# Browse

### Amanda K. Riske, Catherine E. Cullicott, Amanda Mohammad Mirzaei, Amanda Jansen, and James Middleton

We introduce the Into Math Graph tool, which students use to graph how “into" mathematics they are over time. Using this tool can help teachers foster conversations with students and design experiences that focus on engagement from the student’s perspective.

### Erell Germia and Nicole Panorkou

We present a Scratch task we designed and implemented for teaching and learning coordinates in a dynamic and engaging way. We use the 5Es framework to describe the students' interactions with the task and offer suggestions of how other teachers may adopt it to successfully implement Scratch tasks.

### Alyson E. Lischka and D. Christopher Stephens

The area model for multiplication can be used as a tool to help learners make connections between mathematical concepts that are included in mathematics curriculum across grade levels. We present ways the area model might be used in teaching about various concepts and explain how those ideas are connected.

### Alyson E. Lischka, Kyle M. Prince, and Samuel D. Reed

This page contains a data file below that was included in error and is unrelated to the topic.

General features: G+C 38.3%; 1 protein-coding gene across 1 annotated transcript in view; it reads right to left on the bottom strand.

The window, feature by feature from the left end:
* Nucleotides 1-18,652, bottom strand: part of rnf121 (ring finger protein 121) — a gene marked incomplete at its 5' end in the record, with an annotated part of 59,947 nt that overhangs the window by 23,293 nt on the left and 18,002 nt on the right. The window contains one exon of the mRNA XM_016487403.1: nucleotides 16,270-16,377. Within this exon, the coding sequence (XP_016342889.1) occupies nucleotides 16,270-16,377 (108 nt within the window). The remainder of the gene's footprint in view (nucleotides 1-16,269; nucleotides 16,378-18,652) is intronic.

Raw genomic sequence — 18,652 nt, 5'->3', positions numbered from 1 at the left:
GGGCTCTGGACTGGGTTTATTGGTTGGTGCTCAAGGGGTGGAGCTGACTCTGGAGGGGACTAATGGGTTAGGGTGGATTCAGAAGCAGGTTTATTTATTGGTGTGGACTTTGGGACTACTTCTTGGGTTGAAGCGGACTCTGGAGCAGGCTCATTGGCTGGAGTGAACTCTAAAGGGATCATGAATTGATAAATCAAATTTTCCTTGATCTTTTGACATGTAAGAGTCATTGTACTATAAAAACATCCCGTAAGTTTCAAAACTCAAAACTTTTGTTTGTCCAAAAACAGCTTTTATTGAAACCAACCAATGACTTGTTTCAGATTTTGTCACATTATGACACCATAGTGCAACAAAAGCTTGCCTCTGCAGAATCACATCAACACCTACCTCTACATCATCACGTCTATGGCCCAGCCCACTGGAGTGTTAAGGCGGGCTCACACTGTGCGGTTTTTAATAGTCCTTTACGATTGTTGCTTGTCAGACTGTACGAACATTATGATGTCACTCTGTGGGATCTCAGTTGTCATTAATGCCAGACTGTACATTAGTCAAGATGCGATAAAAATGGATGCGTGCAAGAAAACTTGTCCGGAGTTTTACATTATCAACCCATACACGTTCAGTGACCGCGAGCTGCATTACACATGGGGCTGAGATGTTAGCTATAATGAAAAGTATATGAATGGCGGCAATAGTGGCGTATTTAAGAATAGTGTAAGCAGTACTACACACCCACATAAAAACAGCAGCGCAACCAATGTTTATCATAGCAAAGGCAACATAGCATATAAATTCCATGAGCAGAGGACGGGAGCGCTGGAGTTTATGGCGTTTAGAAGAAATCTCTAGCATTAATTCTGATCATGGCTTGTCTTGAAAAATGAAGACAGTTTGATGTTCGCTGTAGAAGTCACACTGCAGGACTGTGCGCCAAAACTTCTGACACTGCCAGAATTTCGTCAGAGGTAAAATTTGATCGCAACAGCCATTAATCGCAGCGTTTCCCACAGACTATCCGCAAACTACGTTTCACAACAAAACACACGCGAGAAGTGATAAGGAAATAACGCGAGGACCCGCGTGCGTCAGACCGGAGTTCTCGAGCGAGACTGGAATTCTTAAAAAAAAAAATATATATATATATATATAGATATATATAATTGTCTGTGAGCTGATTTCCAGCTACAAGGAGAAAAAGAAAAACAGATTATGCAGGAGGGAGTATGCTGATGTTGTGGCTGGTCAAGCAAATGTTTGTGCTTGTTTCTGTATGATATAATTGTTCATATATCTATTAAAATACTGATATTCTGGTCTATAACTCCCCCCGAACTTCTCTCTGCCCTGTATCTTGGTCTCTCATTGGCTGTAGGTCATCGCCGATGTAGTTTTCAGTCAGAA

Encouraging students to persevere in problem solving can be accomplished using extended tasks where students solve a problem over an extended time. This article presents a structure for use of extended tasks and examples of student thinking that can emerge through such tasks. Considerations for implementation are provided.

### Gabriel Matney, Julia Porcella, and Shannon Gladieux

This article shares the importance of giving K-12 students opportunities to develop spatial sense. We explain how we designed Quick Blocks as an activity to engage our students in both spatial reasoning and number sense. Several examples of students thinking are shared as well as a classroom dialogue.

### Michael J. Bossé, Kathleen Lynch-Davis, Kwaku Adu-Gyamfi, and Kayla Chandler

Teachers can use rich mathematical tasks to measure students' conceptual understanding.

### Lorraine M. Baron

Assessment tools–a rubric, exit slips–inform instruction, clarify expectations, and support learning.